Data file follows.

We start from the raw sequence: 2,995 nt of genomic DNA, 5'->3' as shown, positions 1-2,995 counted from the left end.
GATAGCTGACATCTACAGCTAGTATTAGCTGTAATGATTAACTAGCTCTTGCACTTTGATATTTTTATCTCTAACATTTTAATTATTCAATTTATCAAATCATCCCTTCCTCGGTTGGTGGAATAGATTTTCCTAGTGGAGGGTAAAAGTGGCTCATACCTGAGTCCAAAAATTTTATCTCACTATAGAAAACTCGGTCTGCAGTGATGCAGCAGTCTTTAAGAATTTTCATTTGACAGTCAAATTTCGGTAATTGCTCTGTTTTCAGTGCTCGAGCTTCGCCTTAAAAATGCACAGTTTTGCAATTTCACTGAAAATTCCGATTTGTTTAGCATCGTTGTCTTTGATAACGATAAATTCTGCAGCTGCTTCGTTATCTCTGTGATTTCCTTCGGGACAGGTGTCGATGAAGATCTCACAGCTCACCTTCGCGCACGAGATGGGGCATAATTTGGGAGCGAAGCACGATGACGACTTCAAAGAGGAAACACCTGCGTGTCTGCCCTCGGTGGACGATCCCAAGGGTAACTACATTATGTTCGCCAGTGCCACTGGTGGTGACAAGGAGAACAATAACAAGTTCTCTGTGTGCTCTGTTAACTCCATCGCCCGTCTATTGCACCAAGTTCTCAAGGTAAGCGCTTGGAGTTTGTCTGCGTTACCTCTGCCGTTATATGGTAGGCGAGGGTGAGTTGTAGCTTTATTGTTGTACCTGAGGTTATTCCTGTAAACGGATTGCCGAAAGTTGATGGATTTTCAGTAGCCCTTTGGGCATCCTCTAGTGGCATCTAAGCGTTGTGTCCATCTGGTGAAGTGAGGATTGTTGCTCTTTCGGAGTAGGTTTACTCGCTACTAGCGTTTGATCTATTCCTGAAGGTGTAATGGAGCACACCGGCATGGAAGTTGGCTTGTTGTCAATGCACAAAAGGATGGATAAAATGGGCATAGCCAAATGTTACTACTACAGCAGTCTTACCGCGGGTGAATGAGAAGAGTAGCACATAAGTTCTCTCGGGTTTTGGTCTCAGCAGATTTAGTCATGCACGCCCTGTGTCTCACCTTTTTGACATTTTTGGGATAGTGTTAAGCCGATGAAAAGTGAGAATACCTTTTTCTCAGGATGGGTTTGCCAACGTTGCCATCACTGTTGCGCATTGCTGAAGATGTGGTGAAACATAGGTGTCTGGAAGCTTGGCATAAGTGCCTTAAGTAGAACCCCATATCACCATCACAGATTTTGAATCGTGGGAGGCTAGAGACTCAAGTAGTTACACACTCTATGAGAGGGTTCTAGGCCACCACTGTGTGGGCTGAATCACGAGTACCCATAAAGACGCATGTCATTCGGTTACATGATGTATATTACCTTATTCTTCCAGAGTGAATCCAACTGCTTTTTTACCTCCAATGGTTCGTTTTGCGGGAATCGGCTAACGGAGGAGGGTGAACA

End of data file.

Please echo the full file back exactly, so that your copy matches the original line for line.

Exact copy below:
We start from the raw sequence: 2,995 nt of genomic DNA, 5'->3' as shown, positions 1-2,995 counted from the left end.
GATAGCTGACATCTACAGCTAGTATTAGCTGTAATGATTAACTAGCTCTTGCACTTTGATATTTTTATCTCTAACATTTTAATTATTCAATTTATCAAATCATCCCTTCCTCGGTTGGTGGAATAGATTTTCCTAGTGGAGGGTAAAAGTGGCTCATACCTGAGTCCAAAAATTTTATCTCACTATAGAAAACTCGGTCTGCAGTGATGCAGCAGTCTTTAAGAATTTTCATTTGACAGTCAAATTTCGGTAATTGCTCTGTTTTCAGTGCTCGAGCTTCGCCTTAAAAATGCACAGTTTTGCAATTTCACTGAAAATTCCGATTTGTTTAGCATCGTTGTCTTTGATAACGATAAATTCTGCAGCTGCTTCGTTATCTCTGTGATTTCCTTCGGGACAGGTGTCGATGAAGATCTCACAGCTCACCTTCGCGCACGAGATGGGGCATAATTTGGGAGCGAAGCACGATGACGACTTCAAAGAGGAAACACCTGCGTGTCTGCCCTCGGTGGACGATCCCAAGGGTAACTACATTATGTTCGCCAGTGCCACTGGTGGTGACAAGGAGAACAATAACAAGTTCTCTGTGTGCTCTGTTAACTCCATCGCCCGTCTATTGCACCAAGTTCTCAAGGTAAGCGCTTGGAGTTTGTCTGCGTTACCTCTGCCGTTATATGGTAGGCGAGGGTGAGTTGTAGCTTTATTGTTGTACCTGAGGTTATTCCTGTAAACGGATTGCCGAAAGTTGATGGATTTTCAGTAGCCCTTTGGGCATCCTCTAGTGGCATCTAAGCGTTGTGTCCATCTGGTGAAGTGAGGATTGTTGCTCTTTCGGAGTAGGTTTACTCGCTACTAGCGTTTGATCTATTCCTGAAGGTGTAATGGAGCACACCGGCATGGAAGTTGGCTTGTTGTCAATGCACAAAAGGATGGATAAAATGGGCATAGCCAAATGTTACTACTACAGCAGTCTTACCGCGGGTGAATGAGAAGAGTAGCACATAAGTTCTCTCGGGTTTTGGTCTCAGCAGATTTAGTCATGCACGCCCTGTGTCTCACCTTTTTGACATTTTTGGGATAGTGTTAAGCCGATGAAAAGTGAGAATACCTTTTTCTCAGGATGGGTTTGCCAACGTTGCCATCACTGTTGCGCATTGCTGAAGATGTGGTGAAACATAGGTGTCTGGAAGCTTGGCATAAGTGCCTTAAGTAGAACCCCATATCACCATCACAGATTTTGAATCGTGGGAGGCTAGAGACTCAAGTAGTTACACACTCTATGAGAGGGTTCTAGGCCACCACTGTGTGGGCTGAATCACGAGTACCCATAAAGACGCATGTCATTCGGTTACATGATGTATATTACCTTATTCTTCCAGAGTGAATCCAACTGCTTTTTTACCTCCAATGGTTCGTTTTGCGGGAATCGGCTAACGGAGGAGGGTGAACA